People v. Mostert, 34 Ill. App. 3d 767 (1976)

Jan. 9, 1976 · Illinois Appellate Court · No. 74-270
34 Ill. App. 3d 767

The People of the State of Illinois, Plaintiff-Appellee, v. Michael Mostert, Defendant-Appellant.

(No. 74-270;

Third District

January 9, 1976.

*768. James Geis and Robert Agostinelli, both of State Appellate Defender’s Office, of Ottawa, for appellant.

William D. Henderson, State’s Attorney, of Macomb (F. Stewart Merdian and James Hinterlong, both of Illinois State’s Attorneys Association, of counsel), for the People.


delivered the opinion of the court:

Defendant, Michael Mostert, was convicted of bribery following a jury trial in the Circuit Court of McDonough County. He was sentenced to pay a fine of $300, and placed on two years’ probation, conditioned on first serving 30 days in the county jail. The issues presented in this appeal are (1) whether the bribery statute is unconstitutionally vague, (2) whether the trial court improperly refused to give an instruction requested by defendant, (3) whether certain comments in the prosecutor’s closing argument were improper and (4) whether, the sentence was excessive.

*769The sole witness at the trial was Trooper Noel Oliver. He testified that on October 26, 1973, he had set up a “speedtrap” on a blacktop road located in McDonough County. He clocked defendant’s automobile at an excessive speed and flagged defendant over to the side of the road. The officer advised defendant that he was going to be issued a speeding ticket and explained the various ways defendant could post bond. During this time, defendant made several unsuccessful requests that he be issued a warning ticket. Defendant then indicated that he would post a cash bond and was told by the officer that defendant should follow him to the nearest town to deposit the cash bond in a mailbox. At this time, defendant put a ten dollar bill in his left hand, stuck it out the car window in front of the trooper and asked if there wasn’t some other way of handling the matter. The trooper then arrested defendant for the crime of bribery.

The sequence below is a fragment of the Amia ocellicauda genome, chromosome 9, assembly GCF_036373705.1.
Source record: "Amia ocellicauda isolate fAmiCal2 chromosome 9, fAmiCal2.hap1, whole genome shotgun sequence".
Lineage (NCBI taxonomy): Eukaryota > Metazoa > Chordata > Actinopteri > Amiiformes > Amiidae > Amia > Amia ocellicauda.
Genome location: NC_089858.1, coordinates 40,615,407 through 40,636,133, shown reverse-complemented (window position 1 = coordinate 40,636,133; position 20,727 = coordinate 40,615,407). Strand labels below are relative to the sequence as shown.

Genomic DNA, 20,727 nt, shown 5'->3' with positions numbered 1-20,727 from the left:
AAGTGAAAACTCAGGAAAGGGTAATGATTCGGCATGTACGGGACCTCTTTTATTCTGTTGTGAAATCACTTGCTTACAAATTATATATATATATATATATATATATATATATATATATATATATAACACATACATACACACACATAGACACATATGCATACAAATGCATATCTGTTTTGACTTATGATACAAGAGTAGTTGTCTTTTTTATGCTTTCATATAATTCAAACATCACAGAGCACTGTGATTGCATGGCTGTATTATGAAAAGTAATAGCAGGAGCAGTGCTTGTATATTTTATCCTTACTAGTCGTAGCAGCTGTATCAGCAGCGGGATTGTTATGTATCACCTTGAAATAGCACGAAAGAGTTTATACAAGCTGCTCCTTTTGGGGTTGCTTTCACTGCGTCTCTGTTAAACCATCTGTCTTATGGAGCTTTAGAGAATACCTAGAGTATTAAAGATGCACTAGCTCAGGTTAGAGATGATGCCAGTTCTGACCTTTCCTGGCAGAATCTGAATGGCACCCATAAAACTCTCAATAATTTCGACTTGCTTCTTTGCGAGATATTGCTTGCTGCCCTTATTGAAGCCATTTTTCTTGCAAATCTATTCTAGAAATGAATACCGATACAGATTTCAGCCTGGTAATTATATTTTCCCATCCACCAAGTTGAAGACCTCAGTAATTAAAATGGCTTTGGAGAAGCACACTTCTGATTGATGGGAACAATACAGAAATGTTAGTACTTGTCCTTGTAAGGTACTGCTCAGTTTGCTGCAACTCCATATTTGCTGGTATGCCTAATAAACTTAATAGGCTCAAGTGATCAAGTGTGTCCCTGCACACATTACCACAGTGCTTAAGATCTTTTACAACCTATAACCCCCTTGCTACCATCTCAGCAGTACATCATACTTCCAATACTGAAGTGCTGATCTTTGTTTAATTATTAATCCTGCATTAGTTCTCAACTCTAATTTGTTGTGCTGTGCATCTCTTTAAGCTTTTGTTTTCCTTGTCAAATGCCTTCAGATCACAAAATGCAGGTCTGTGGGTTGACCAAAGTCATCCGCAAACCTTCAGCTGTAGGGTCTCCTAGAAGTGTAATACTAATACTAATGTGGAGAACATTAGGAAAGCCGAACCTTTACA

The relevant portion of section 33 — 1 of the Criminal Code (Ill. Rev. Stat. 1973, ch. 38, § 33 — 1) reads as follows:

“§ 33 — 1. Bribery.) A person commits bribery when:
(a) With intent to influence the performance of any act related to the employment or function of any public officer, public employee or juror, he promises or tenders to that person any property or personal advantage which he is not authorized by law to accept; * * (Emphasis added.)

' As both parties agree that no promise was involved, the jury must have found that defendant tendered property to Trooper Oliver. It is defendant’s contention that “tender” is unconstitutionally vague and uncertain. In an attempt to buttress his argument at the post-trial hearing, defendant presented the testimony of an assistant professor at Western Illinois University who, after reviewing the history of the word, concluded that “tender,” as used in the statute, is archaic and seldom used or understood in contemporary society.

The Supreme Court, in Giaccio v. Pennsylvania (1966), 382 U.S. 399, 402-03, 15 L.Ed.2d 447, 450, 86 S.Ct. 518, explained the concept of constitutional specificity as follows:

“[A] law fails to meet the requirements of the Due Process Clause if it is so vague and standardless that it leaves the public uncertain as to conduct it prohibits or leaves judges and jurors free to decide, without any legally fixed standards, what is prohibited •and what is not in each particular case.”

See also People v. Vandiver (1971), 51 Ill.2d 525, 283 N.E.2d 681.

We do not agree with defendant’s assertion. Black’s Law Dictionary (4th ed. 1951) initially defines “tender” as “an offer of money.” Webster’s New Collegiate Dictionary (1974) defines “tender” as “to present for *770acceptance” and as “an offer or proposal made for acceptance.” We note also that defendant does not contend that he was unaware that his conduct was prohibited by this statute.